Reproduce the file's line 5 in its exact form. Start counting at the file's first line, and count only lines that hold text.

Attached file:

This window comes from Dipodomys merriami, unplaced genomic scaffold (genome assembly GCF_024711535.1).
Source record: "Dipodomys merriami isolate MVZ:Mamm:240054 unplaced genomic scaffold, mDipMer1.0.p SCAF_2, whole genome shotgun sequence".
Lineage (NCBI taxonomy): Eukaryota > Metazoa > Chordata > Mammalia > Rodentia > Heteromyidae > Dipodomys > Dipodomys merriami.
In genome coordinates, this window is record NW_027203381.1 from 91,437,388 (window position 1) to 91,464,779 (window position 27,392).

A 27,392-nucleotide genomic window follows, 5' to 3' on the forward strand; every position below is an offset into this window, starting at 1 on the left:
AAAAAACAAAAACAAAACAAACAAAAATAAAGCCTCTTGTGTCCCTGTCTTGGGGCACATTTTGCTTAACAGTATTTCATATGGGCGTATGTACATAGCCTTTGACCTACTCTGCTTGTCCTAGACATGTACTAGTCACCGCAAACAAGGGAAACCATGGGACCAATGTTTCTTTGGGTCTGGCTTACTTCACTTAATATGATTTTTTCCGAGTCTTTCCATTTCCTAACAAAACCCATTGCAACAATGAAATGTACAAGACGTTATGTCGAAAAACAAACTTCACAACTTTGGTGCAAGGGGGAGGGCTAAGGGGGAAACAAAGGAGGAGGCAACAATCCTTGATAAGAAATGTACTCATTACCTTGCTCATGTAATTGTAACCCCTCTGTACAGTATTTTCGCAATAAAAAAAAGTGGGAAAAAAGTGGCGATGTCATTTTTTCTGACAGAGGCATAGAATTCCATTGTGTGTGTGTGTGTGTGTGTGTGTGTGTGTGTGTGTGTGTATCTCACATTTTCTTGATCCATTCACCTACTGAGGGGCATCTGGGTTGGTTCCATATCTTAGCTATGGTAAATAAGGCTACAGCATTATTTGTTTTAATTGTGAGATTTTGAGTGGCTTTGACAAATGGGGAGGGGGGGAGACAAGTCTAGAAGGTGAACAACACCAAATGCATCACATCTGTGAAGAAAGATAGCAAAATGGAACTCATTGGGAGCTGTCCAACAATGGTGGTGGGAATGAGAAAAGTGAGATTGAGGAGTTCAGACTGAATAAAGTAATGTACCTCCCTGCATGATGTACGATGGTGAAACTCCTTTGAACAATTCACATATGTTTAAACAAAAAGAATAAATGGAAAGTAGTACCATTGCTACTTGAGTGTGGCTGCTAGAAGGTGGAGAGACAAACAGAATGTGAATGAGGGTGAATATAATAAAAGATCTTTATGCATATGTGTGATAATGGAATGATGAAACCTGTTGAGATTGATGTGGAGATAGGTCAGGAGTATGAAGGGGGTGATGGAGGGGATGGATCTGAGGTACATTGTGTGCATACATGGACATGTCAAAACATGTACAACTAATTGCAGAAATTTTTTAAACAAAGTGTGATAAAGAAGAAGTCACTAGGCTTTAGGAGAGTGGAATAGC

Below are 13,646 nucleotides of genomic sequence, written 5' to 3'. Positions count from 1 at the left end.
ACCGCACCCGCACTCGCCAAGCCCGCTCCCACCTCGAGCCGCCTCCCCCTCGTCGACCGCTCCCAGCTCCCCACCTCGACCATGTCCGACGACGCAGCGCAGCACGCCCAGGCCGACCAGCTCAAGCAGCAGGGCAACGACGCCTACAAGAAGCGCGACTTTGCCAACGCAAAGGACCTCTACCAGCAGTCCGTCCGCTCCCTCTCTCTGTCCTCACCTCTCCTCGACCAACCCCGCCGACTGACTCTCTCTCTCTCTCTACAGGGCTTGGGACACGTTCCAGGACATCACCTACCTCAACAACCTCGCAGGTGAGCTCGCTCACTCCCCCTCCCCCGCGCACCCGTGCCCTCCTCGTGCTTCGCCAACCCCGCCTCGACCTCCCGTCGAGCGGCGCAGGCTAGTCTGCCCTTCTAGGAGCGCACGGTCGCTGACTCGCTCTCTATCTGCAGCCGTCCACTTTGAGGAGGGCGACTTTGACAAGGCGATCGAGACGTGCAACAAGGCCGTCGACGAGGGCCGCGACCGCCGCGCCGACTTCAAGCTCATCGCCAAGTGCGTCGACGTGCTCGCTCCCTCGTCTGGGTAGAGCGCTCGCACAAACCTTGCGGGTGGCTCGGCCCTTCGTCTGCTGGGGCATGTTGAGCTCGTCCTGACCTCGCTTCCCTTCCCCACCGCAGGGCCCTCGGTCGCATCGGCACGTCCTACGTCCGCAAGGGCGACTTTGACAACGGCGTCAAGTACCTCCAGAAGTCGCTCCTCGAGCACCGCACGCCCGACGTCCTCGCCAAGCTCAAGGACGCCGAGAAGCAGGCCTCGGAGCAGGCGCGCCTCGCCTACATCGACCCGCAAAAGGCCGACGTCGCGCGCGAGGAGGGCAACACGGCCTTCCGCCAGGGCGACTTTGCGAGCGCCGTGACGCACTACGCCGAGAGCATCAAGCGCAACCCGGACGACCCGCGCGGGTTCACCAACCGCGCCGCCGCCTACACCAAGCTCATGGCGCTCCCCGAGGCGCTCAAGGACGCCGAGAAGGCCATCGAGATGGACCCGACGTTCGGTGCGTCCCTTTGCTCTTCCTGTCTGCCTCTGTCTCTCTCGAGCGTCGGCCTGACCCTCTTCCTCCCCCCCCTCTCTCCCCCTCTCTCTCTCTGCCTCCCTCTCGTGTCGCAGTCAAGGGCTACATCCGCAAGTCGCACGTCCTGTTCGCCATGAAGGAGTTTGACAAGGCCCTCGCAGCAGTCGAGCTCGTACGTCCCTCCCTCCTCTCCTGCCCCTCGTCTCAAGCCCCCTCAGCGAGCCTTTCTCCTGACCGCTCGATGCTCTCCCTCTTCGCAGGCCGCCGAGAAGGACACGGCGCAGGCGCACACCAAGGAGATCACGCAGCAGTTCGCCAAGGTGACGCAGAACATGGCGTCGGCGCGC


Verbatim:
A 27,392-nucleotide genomic window follows, 5' to 3' on the forward strand; every position below is an offset into this window, starting at 1 on the left: